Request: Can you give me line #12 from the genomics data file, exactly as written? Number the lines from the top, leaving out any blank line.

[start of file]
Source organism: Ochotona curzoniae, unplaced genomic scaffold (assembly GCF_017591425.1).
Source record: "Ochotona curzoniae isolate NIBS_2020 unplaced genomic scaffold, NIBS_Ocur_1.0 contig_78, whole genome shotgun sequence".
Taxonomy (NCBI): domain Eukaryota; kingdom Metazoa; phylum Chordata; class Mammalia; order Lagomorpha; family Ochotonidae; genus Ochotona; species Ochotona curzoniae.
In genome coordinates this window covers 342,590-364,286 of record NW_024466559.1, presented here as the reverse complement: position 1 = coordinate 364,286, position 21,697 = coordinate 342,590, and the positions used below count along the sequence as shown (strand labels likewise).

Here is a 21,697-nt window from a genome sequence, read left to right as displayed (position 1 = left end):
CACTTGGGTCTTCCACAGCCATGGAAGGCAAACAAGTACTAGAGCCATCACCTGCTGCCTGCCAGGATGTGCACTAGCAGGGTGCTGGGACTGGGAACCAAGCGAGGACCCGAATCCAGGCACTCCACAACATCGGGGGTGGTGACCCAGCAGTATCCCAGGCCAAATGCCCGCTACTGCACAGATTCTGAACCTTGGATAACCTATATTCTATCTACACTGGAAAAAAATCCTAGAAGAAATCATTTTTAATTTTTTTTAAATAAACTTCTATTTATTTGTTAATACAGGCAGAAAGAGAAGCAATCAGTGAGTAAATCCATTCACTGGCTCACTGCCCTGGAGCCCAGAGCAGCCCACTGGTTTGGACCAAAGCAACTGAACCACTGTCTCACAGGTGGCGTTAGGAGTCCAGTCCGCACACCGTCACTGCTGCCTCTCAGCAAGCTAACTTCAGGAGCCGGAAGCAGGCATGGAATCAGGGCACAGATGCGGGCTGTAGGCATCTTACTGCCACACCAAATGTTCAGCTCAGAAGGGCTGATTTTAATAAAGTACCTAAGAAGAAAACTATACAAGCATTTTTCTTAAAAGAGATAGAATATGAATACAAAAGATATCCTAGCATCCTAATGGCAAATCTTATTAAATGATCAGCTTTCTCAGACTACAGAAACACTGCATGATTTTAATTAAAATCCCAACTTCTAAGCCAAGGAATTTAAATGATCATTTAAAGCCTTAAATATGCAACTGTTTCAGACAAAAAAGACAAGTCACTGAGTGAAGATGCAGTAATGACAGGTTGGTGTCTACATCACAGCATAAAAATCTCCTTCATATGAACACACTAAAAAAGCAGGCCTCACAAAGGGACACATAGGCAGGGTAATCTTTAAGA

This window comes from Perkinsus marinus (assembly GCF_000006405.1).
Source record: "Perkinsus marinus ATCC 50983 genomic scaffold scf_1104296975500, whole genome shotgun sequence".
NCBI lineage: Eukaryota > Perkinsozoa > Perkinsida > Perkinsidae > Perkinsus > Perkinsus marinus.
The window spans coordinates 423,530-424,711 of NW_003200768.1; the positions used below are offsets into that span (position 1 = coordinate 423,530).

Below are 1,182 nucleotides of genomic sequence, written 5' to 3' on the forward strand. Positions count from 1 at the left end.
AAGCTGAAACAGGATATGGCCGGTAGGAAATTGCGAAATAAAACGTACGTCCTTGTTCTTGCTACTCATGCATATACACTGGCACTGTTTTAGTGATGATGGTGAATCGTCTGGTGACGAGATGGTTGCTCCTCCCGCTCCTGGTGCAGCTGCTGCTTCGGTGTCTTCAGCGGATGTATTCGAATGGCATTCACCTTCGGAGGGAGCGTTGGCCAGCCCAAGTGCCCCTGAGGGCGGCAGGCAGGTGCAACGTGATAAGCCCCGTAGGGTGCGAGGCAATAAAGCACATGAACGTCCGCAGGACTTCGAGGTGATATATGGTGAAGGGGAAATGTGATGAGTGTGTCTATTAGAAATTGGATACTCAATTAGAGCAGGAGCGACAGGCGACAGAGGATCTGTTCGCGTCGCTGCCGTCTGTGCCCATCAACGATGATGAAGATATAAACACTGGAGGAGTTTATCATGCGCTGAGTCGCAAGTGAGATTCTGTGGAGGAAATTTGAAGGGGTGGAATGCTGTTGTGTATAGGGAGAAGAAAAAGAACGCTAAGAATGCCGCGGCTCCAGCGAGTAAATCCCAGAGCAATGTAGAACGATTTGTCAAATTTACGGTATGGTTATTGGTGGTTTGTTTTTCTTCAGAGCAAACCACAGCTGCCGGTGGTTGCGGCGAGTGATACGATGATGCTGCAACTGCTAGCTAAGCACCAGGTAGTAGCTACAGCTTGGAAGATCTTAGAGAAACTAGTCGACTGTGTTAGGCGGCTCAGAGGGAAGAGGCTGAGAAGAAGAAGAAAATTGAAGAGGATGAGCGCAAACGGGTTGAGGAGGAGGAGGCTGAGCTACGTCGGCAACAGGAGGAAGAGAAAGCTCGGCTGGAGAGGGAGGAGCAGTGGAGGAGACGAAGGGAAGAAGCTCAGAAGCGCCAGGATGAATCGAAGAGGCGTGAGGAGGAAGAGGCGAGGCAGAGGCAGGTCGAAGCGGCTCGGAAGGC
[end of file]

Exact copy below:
AAGCTGAAACAGGATATGGCCGGTAGGAAATTGCGAAATAAAACGTACGTCCTTGTTCTTGCTACTCATGCATATACACTGGCACTGTTTTAGTGATGATGGTGAATCGTCTGGTGACGAGATGGTTGCTCCTCCCGCTCCTGGTGCAGCTGCTGCTTCGGTGTCTTCAGCGGATGTATTCGAATGGCATTCACCTTCGGAGGGAGCGTTGGCCAGCCCAAGTGCCCCTGAGGGCGGCAGGCAGGTGCAACGTGATAAGCCCCGTAGGGTGCGAGGCAATAAAGCACATGAACGTCCGCAGGACTTCGAGGTGATATATGGTGAAGGGGAAATGTGATGAGTGTGTCTATTAGAAATTGGATACTCAATTAGAGCAGGAGCGACAGGCGACAGAGGATCTGTTCGCGTCGCTGCCGTCTGTGCCCATCAACGATGATGAAGATATAAACACTGGAGGAGTTTATCATGCGCTGAGTCGCAAGTGAGATTCTGTGGAGGAAATTTGAAGGGGTGGAATGCTGTTGTGTATAGGGAGAAGAAAAAGAACGCTAAGAATGCCGCGGCTCCAGCGAGTAAATCCCAGAGCAATGTAGAACGATTTGTCAAATTTACGGTATGGTTATTGGTGGTTTGTTTTTCTTCAGAGCAAACCACAGCTGCCGGTGGTTGCGGCGAGTGATACGATGATGCTGCAACTGCTAGCTAAGCACCAGGTAGTAGCTACAGCTTGGAAGATCTTAGAGAAACTAGTCGACTGTGTTAGGCGGCTCAGAGGGAAGAGGCTGAGAAGAAGAAGAAAATTGAAGAGGATGAGCGCAAACGGGTTGAGGAGGAGGAGGCTGAGCTACGTCGGCAACAGGAGGAAGAGAAAGCTCGGCTGGAGAGGGAGGAGCAGTGGAGGAGACGAAGGGAAGAAGCTCAGAAGCGCCAGGATGAATCGAAGAGGCGTGAGGAGGAAGAGGCGAGGCAGAGGCAGGTCGAAGCGGCTCGGAAGGC